Viscosity is an index of chitosan molecular weight.11 PO4-binding capability was determined in low and medium molecular weight chitosan, using the A and B protocols developed by Zhang and Zhang12 to quantify the chitosan PO4-binding capability in an aqueous solution at neutral pH, where the polymer is totally insoluble, and in an acidic solution, where chitosan is easily soluble and shows gelling properties. Data are summarized in Table 1. In protocol A, low- and middle-viscosity chitosan with a degree of deacetylation ≥75% was tested at pH 6.5, thus mimicking the physiologic pH of the human mouth. In these experimental conditions, chitosan is practically insoluble, and its PO4-binding capability relies on the degree of chitosan deacetylation and related polyelectrolytic structure, mucoadhesivity, and retention time onto the gastrointestinal mucosa, as described by Grabovac et al.1331P nuclear magnetic resonance (31P-NMR) analysis showed that 2, 10, and 15% (wt/vol) low-viscosity chitosan was able to remove 10, 15, and 20%, respectively, of the 10 mM PO4 contained in 1× reference PBS (Sigma; corresponding to 10 mM PO4 in 10 ml [pH 6.5]). Two, 10, and 15% (wt/vol) middle-viscosity chitosan was able to remove 15, 25, and 33%, respectively, of the 10 mM PO4 contained in 1× PBS solution. These results indicate that increasing chitosan concentrations are able to bind increasing amounts of PO4 from PBS, at pH 6.5. Moreover, the higher the chitosan viscosity, the stronger its PO4-binding capability. For this reason, protocol B was performed with the middle viscosity chitosan, dissolved in 0.2 M acetic acid (pH 4.2). When PBS was then added to the chitosan solution to test its PO4-binding capability in an acidic environment, thus mimicking chitosan behavior in the stomach, 10 and 20% (wt/vol) middle-viscosity chitosan solutions were able to bind 30 and 50%, respectively, of the 10 mM PO4 contained in PBS. Altogether, these results confirm the good binding capability of chitosan, depending on its degree of deacetylation, molecular weight, and pH conditions.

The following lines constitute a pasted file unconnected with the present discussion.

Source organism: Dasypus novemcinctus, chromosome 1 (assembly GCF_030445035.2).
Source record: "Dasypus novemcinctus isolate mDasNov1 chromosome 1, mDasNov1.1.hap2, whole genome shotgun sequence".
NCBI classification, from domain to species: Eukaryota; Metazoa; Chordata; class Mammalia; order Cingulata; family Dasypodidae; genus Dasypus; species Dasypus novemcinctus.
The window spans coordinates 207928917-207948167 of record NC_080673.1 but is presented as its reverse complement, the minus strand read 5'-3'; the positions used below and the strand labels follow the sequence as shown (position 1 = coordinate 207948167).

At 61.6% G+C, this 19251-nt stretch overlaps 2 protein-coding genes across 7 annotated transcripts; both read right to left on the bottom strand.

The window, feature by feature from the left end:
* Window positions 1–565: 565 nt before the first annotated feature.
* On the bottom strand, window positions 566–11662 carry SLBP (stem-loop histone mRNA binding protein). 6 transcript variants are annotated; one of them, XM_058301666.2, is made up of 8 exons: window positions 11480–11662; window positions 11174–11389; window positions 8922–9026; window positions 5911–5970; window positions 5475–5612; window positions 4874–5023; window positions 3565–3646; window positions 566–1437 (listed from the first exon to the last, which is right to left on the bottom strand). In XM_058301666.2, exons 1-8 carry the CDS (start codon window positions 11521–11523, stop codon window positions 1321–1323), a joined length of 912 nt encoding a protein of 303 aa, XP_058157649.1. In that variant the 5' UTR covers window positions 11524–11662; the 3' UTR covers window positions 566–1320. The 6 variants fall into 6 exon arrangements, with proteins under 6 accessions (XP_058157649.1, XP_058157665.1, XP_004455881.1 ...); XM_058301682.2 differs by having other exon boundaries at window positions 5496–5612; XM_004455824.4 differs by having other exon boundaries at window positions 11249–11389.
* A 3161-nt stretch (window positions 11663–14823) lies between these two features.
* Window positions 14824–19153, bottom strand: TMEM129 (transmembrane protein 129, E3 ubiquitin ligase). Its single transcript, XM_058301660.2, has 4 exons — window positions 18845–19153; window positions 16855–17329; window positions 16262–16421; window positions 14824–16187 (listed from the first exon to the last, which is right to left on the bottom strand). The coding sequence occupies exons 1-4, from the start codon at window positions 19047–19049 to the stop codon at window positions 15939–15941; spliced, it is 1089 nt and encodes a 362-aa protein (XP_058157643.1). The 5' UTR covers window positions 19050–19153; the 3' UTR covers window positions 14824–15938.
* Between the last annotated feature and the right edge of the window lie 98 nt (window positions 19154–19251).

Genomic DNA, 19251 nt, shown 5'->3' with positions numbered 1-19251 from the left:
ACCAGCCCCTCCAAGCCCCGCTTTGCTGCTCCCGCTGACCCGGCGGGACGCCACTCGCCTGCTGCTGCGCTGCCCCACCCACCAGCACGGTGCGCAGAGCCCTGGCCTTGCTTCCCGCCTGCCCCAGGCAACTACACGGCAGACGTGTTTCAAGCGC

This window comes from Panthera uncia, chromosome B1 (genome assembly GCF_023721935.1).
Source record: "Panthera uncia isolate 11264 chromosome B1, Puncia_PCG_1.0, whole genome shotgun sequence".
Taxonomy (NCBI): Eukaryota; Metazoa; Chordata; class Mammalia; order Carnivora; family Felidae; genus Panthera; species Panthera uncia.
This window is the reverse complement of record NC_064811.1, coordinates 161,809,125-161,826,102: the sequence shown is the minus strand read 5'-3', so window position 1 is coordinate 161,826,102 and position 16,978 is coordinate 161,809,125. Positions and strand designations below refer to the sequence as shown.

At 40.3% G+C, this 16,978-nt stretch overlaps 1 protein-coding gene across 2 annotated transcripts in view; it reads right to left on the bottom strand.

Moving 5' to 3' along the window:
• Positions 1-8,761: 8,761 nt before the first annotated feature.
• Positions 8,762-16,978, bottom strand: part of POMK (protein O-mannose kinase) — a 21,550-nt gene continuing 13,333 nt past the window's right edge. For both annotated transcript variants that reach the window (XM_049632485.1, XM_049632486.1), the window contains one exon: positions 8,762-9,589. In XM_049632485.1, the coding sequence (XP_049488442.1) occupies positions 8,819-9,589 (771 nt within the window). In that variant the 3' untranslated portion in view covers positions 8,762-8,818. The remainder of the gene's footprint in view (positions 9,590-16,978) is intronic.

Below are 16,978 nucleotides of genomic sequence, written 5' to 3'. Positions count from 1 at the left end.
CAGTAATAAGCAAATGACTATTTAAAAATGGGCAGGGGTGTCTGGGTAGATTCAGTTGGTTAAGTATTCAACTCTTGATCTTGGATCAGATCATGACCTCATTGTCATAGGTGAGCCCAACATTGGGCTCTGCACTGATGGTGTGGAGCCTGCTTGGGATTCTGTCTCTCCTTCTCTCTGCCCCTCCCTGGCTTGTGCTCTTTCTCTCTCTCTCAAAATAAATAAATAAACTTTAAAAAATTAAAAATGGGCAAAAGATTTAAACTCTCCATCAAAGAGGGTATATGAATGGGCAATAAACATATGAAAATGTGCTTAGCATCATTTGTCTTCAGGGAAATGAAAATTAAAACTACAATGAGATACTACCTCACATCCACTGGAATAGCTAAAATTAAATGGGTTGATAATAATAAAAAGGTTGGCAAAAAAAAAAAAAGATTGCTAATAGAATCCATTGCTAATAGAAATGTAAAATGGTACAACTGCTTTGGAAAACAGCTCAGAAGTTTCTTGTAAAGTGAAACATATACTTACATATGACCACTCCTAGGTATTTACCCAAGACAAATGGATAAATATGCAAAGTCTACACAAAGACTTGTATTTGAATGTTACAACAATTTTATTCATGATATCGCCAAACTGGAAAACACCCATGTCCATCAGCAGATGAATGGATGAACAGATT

Clinical Evidence